The leaves are up to 8 inches in length.
Hardy zones 4 to 9


* photo taken on May 7 2014 @ London Town Gardens, Edgewater, MD

* photos taken on Aug 5 2017 @ Brookside Gardens, Wheaton, MD


‘Coral Reef’
A hardy hybrid ( M. acuminata x M. sprengeri ‘Dark Diva’ )and moderate grower to 35 + x 20 feet.
In the sun these blooms glow like the corals on the reef. Shades of pink and salmon and yellow arrive with the spring, earlier in the season than most M. acuminata hybrids. Hardy zones 5 to 9.

'Elizabeth'
A hybrid between Magnolia acuminata & M. denundata.
A very fast growing ( up to 4.5 feet per year ), upright tree when young, reaching up to 30 x 20 feet in 10 years. It typically becomes broadly-pyramidal upright as it matures, reaching up to 60 x 35 feet in size.
The abundant, strongly fragrant, creamy yellow flowers, up to 8 inches across, appear during mid spring before the foliage.
The leaves, up to 9 x 5.5 inches in size, are coppery at first, turning to deep green.
Hardy north to zone 4.

* photos taken on May 7 2014 @ London Town Gardens, Edgewater, MD

* photos taken on Apr 7 2015 in Burtonsville, MD

* photos taken on Nov 19 2016 @ London Town Gardens, Edgewater, MD

* photos taken on Apr 23 2017 @ Brookside Gardens, Wheaton, MD

* photo taken on Sep 3 2017 @ U.S. National Arboretum, D.C.


‘Goldfinch’
A hybrid between Magnolia acuminata subcordata and M. denudata. Typically a single-trunked, graceful, upright, tall tree, reaching up to 50 + x 20 feet.
It bears light yellow flowers during early spring before the foliage. From a distance it looks like M. acuminata while not in bloom.
Hardy zones 5 to 8.

‘Gold Star’
A moderately fast growing hybrid between M. acuminata var. subcordata ‘Miss Honeybee’ x M. stellata, reaching an average mature size of 25 x 20 feet.
It has bright creamy yellow flowers, up to 4 inches across, with 14 narrow tepals. The flowers open during early spring before the foliage.
The attractive young foliage is burgundy before turning deep green.
Hardy zones 4 to 8, tolerating -30 F.

'Judy Zuk'

* photos taken on Apr 23 2017 @ Brookside Gardens, Wheaton, MD


'Skylands'
A repeat bloomer with bright yellow flowers during late spring, then again in late summer. The flowers are up to 6 inches across.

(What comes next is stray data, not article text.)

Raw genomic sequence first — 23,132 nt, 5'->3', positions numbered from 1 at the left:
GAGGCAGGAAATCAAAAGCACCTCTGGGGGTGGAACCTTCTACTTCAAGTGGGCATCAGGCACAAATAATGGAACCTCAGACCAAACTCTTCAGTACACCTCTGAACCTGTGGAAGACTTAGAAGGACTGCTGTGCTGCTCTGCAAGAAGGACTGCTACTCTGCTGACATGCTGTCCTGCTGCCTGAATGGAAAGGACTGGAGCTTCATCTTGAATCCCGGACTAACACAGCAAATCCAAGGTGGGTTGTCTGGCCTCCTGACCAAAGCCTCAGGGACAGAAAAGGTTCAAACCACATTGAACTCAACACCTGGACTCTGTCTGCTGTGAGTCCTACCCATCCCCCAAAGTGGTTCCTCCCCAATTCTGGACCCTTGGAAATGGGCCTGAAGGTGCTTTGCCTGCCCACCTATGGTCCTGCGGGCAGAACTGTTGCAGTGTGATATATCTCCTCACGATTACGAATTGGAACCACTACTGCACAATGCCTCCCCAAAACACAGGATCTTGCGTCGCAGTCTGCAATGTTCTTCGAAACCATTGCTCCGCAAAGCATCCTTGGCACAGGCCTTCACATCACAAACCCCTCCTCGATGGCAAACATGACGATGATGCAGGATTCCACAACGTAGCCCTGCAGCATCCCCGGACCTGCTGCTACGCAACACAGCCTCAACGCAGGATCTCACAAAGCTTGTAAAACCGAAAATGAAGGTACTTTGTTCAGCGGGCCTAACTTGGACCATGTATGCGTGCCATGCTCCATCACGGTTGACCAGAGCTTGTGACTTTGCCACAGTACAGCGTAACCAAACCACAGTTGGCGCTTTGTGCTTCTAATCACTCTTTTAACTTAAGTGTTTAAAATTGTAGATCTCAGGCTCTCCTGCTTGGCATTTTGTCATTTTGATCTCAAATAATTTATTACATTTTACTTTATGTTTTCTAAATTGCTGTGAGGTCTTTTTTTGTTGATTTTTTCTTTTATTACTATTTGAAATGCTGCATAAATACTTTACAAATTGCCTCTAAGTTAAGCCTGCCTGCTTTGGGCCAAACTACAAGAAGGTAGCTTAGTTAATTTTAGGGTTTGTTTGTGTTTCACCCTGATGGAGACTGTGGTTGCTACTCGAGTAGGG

The attractive foliage is deep green.
Compact and pyramidal in habit; it is moderate growing and can reach 15 x 8 feet in 10 years, remaining a small tree at maturity.
It is hardy zones 5 to 9.

‘Sunburst’
A hybrid between M. x brooklynensis ‘Woodsman’ x M. ‘Gold Star’.
The very abundant deep canary-yellow flowers open just as the foliage emerges, making the tree look like it’s covered in glowing yellow candles.
The heavily-textured, leathery foliage is bronze-purple during spring before turning to deep green.
It forms a fast growing, upright tree, reaching 30 feet or more.

* photos taken on Apr 23 2017 @ Brookside Gardens, Wheaton, MD

* photo taken on Aug 5 2017 @ Brookside Gardens, Wheaton, MD


‘Sundance’
A vigorous, broadly-pyramidal large tree, bearing yellow flowers up to 8 inches across, during mid-spring. It is partly fertile, sometimes producing seed from hand pollination but also easily propagated from cuttings. It flowers in as little as 4 years of age and can grow at a rate up to 3 feet yearly.

'Sunsation'
Narrowly-pyramidal in habit, reaching up to 25 x 8 feet in 10 years, eventually much taller. It makes a great tree for small urban spaces where height is desired.
It bears golden-yellow ( blushed purple ) flowers, up to 7 inches across, during late spring.
The blooms still appear before the deep green foliage.
Hardy zone 5 to 8.

'Ultimate Yellow'
A fast growing and upright tree, reaching up to 30 x 20 feet in 10 years, eventually much more.
It bears large, open cup yellow flowers up to 6 inches across.
The foliage is deep green.
Hardy zones 5 to 8

'Woodsman'
Vigorous in habit, reaching up to 50 feet with pale purple flowers.

* photos taken on Apr 23 2017 @ Brookside Gardens, Wheaton, MD


'Yellow Bird'
Fast growing and conical in its youth, eventually becoming a spreading, large tree. It can reach up to 25 x 18 feet in 10 years; eventually to 40 x 35 feet or possibly more.
The ovate leaves are up to 10 inches in length. The foliage is luxuriant mid-green; turning attractive golden-brown during autumn. Intense bright yellow cup-shaped flowers, up to 5 inches across, open at the same time as the unfolding foliage during mid-spring. It flowers at a young age. Hardy zones 4 to 8.

* photos taken @ Smithsonian Inst, Wash., DC on Aug 25 2014


'Yellow Fever'
Vigorous and upright. A hybrid between Magnolia acuminata and M. denundata, reaching 33 feet or more in height.
It flowers during mid spring with large, soft yellow, fragrant blooms up to 8 inches across.
The foliage is glossy green.

* photos taken on Sep 3 2017 @ U.S. National Arboretum, D.C.


'Yellow Joy'
Similar to 'Butterfly', it is a very beautiful Magnolia with abundant light yellow flowers before the foliage in spring.
It can reach up to 15 x 10 feet in 10 years, becoming a small tree with an estimated eventual maximum size of 30 x 25 feet.
Hardy zones 4 to 9.

'Yellow Lantern'
Upright with a single trunk, it is fast growing ( up to 4.5 feet per year ), reaching up to 15 feet in 10 years. A semi-dwarf, it quickly slows down and rarely exceeds 40 x 20 feet at maturity.
The leaves, up to 9 x 7 inches in size, are very lush deep green.
The large tulip shape flowers are pure lemon yellow and very long lasting.
Hardy north to zone 4.